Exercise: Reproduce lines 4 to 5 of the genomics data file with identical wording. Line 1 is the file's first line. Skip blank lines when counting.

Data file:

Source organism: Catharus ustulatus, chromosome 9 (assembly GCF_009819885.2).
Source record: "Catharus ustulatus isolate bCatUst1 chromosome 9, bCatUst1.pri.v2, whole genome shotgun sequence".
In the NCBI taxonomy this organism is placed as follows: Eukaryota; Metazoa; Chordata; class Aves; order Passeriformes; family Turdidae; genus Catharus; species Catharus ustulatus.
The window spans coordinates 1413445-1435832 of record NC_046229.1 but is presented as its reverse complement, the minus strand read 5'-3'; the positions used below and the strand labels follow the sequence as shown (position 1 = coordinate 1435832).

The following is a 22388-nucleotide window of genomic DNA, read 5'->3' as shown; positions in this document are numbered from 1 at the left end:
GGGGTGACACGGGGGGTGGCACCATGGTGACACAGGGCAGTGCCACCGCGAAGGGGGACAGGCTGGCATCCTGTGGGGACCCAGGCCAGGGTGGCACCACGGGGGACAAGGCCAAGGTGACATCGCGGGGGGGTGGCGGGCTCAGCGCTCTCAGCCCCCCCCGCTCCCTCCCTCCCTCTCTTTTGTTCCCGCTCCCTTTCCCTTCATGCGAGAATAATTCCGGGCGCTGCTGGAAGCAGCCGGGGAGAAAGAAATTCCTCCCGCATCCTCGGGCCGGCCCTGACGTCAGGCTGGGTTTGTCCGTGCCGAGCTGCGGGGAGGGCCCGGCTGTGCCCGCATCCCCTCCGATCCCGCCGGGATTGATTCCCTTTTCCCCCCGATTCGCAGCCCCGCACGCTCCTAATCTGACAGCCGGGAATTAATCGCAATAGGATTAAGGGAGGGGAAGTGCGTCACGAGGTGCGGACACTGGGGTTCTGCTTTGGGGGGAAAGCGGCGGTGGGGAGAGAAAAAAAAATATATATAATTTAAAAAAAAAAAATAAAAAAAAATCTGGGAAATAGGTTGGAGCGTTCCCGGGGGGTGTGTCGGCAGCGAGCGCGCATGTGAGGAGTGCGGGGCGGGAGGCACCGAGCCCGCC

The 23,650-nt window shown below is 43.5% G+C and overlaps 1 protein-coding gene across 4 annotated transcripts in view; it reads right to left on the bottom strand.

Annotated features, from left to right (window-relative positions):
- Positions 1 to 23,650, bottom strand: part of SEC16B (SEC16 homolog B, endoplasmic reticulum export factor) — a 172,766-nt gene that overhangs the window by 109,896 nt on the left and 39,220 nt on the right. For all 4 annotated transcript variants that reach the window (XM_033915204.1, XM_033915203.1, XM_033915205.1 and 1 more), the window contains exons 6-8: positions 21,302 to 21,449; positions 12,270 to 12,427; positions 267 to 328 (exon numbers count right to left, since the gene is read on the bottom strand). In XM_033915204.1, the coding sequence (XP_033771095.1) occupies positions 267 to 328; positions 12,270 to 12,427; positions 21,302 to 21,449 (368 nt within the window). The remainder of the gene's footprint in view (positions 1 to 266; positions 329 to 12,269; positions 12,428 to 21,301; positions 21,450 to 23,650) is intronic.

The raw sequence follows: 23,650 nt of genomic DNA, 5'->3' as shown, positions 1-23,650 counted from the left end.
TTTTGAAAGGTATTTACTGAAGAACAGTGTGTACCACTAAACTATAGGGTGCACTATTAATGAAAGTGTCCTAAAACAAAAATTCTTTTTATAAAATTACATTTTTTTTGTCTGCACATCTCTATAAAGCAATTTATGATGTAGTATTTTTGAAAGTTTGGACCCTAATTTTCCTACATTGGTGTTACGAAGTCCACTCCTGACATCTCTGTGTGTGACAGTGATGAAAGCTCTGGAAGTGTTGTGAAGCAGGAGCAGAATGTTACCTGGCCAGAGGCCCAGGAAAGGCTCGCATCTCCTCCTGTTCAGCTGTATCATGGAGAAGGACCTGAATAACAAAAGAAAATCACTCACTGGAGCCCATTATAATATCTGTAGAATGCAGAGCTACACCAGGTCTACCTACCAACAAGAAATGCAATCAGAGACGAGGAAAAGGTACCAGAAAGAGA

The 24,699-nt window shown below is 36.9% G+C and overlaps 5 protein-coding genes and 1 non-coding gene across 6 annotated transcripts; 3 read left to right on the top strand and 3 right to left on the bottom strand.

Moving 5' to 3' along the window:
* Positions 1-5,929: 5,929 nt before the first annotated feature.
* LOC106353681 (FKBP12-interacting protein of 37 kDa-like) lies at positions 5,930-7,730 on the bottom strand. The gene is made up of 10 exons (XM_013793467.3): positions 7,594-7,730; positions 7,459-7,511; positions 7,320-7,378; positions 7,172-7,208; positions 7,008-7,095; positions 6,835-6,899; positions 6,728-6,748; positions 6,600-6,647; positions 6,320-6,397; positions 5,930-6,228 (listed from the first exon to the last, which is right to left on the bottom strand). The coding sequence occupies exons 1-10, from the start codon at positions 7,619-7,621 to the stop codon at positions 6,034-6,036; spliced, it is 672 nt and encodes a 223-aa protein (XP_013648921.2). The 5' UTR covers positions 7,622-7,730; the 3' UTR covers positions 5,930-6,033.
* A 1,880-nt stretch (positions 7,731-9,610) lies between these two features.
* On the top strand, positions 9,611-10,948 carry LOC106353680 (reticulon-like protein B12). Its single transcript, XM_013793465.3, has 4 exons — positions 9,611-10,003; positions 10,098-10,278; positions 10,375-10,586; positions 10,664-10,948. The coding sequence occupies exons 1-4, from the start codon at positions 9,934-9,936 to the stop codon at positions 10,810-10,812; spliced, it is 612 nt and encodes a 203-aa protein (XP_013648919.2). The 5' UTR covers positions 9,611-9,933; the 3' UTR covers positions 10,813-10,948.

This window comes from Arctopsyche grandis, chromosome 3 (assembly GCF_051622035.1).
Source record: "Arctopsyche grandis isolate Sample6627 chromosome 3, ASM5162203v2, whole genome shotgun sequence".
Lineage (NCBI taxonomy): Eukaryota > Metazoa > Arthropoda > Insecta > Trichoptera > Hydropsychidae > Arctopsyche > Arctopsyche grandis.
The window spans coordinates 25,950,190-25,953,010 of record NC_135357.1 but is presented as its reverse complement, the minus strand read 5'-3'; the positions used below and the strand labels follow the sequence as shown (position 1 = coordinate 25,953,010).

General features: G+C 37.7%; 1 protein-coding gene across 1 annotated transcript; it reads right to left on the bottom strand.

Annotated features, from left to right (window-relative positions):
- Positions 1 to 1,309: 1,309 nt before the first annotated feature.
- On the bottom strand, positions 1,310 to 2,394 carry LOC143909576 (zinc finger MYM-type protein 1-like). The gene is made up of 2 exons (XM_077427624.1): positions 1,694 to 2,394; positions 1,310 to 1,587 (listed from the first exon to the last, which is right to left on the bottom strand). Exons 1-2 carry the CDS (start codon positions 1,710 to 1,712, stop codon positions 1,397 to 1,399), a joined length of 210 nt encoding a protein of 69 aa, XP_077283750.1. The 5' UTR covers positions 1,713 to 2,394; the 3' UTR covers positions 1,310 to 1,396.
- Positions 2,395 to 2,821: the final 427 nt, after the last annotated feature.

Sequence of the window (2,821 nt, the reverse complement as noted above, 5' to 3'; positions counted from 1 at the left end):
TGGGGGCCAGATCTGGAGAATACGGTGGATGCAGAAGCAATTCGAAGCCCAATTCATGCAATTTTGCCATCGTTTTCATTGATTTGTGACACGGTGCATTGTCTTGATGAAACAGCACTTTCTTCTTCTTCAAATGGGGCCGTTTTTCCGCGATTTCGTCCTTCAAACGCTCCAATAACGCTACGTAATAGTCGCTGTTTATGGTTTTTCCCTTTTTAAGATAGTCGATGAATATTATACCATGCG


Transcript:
The window spans coordinates 1413445-1435832 of record NC_046229.1 but is presented as its reverse complement, the minus strand read 5'-3'; the positions used below and the strand labels follow the sequence as shown (position 1 = coordinate 1435832).

The following is a 22388-nucleotide window of genomic DNA, read 5'->3' as shown; positions in this document are numbered from 1 at the left end: